Studies show that systemic corticosteroids contribute to central serous chorioretinopathy (CSC), yet many patients are still prescribed corticosteroids after a CSC diagnosis. Researchers conducted a retrospective claims-based analysis to study the frequency with which corticosteroids were prescribed before and after CSC diagnoses.
The researchers analyzed insurance beneficiaries with CSC diagnosed by an eye care provider between 2007 and 2015. A non-CSC comparison cohort was developed for a control group. The researchers compared corticosteroid prescriptions before and after CSC diagnoses and by provider type (OD or MD). They also examined the likelihood of receiving corticosteroids among CSC patients and the control group.
Almost 40% of 3,418 CSC patients identified were prescribed corticosteroids, compared with just 23% of the matched control group. More than 12% of CSC patients received steroids within a year pre-diagnosis and nearly 12% received steroids within one year post-diagnosis. Most patients receiving steroids were steroid-naïve. Oral prednisone was most often prescribed.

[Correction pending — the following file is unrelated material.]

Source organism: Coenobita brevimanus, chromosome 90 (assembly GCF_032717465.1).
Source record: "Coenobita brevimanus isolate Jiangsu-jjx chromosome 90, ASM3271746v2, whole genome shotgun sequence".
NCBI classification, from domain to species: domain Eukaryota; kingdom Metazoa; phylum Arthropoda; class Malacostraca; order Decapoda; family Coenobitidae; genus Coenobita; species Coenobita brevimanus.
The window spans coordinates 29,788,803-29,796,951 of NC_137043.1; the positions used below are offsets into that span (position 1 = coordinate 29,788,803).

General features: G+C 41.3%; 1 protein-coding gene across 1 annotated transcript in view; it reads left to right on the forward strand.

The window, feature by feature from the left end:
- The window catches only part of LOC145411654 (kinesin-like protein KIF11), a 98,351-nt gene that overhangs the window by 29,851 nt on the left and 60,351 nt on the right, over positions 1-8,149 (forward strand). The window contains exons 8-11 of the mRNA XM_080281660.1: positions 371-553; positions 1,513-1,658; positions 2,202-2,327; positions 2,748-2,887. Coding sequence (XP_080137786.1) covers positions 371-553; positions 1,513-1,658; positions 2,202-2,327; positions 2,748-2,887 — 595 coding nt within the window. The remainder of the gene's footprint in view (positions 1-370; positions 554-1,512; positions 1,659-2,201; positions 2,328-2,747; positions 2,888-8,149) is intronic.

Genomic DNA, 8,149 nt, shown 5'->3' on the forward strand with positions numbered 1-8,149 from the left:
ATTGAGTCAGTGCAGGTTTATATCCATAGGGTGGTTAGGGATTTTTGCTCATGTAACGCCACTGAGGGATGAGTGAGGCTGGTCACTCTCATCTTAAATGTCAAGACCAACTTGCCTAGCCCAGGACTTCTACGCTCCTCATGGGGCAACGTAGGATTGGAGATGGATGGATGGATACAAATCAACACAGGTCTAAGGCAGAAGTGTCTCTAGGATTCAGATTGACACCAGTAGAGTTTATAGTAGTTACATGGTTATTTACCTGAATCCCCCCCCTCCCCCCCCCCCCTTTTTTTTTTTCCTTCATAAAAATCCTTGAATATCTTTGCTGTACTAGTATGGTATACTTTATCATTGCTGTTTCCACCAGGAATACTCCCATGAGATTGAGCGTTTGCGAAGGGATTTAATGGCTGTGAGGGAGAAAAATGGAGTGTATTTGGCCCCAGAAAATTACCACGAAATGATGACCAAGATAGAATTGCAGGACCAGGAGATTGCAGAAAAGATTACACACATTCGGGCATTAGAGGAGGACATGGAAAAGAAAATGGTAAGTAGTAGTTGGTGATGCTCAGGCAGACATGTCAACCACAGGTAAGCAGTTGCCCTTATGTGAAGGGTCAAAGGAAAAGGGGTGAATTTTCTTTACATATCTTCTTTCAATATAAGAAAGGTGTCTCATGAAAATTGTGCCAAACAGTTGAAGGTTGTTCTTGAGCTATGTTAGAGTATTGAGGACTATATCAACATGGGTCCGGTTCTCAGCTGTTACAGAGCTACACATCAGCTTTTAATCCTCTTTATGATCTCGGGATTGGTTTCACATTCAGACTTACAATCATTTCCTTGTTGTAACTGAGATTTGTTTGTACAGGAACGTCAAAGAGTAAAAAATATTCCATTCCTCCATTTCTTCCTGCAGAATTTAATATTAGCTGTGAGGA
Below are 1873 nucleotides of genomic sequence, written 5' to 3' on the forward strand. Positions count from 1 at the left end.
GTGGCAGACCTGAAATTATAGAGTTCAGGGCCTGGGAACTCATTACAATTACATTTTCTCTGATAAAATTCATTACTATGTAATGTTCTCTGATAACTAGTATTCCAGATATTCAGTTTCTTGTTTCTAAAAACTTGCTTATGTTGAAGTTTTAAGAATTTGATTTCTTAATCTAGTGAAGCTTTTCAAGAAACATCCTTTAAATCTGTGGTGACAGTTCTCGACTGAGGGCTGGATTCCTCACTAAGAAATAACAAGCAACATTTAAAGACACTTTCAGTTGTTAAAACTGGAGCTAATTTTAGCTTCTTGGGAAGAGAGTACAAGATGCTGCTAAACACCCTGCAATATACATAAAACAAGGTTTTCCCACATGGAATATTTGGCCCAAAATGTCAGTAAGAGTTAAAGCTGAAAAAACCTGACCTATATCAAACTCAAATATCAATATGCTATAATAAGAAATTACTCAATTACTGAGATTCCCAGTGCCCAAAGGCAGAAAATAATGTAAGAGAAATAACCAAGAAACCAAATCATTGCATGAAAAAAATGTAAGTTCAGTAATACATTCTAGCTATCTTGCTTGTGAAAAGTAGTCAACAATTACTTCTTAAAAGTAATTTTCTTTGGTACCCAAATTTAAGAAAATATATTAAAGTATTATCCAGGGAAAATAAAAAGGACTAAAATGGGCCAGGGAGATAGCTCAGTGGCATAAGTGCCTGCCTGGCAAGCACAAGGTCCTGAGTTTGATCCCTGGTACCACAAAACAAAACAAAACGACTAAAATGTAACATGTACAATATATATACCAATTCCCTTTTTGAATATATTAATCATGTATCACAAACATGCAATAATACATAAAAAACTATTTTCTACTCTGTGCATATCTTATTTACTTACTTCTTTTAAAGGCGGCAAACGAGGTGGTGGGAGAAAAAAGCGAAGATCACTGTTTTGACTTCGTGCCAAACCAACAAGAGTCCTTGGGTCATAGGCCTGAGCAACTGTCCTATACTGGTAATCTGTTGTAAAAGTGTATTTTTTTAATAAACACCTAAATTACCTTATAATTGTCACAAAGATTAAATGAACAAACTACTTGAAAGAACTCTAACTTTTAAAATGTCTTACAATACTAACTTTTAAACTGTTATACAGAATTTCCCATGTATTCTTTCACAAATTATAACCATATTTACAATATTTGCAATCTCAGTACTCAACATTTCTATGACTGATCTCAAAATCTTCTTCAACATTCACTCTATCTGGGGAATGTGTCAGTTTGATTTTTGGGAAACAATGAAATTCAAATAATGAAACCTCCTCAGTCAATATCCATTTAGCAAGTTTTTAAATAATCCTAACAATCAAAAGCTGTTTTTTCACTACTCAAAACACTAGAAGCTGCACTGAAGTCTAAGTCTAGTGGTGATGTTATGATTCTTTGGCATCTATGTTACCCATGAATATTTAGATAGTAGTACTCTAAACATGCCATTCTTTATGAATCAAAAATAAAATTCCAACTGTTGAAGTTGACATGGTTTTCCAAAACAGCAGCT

The researchers found that CSC patients were significantly less likely to be prescribed steroids at six months post-diagnoses, compared with the control, but they were significantly more likely to receive steroids by two years post-diagnosis. Prescribing patterns for steroids were similar among ODs and MDs.
The researchers concluded that there’s a disconnect between published literature and practice. “Our results suggest a need for greater communication and collaboration among providers to ensure clinical practice reflects evidence-based recommendations,” the researchers said.
Azad A, Zhou M, Afshar A, et al. Systemic corticosteroid use after central serous chorioretinopathy diagnosis. Ophthalmology. June 24, 2020. [Epub ahead of print].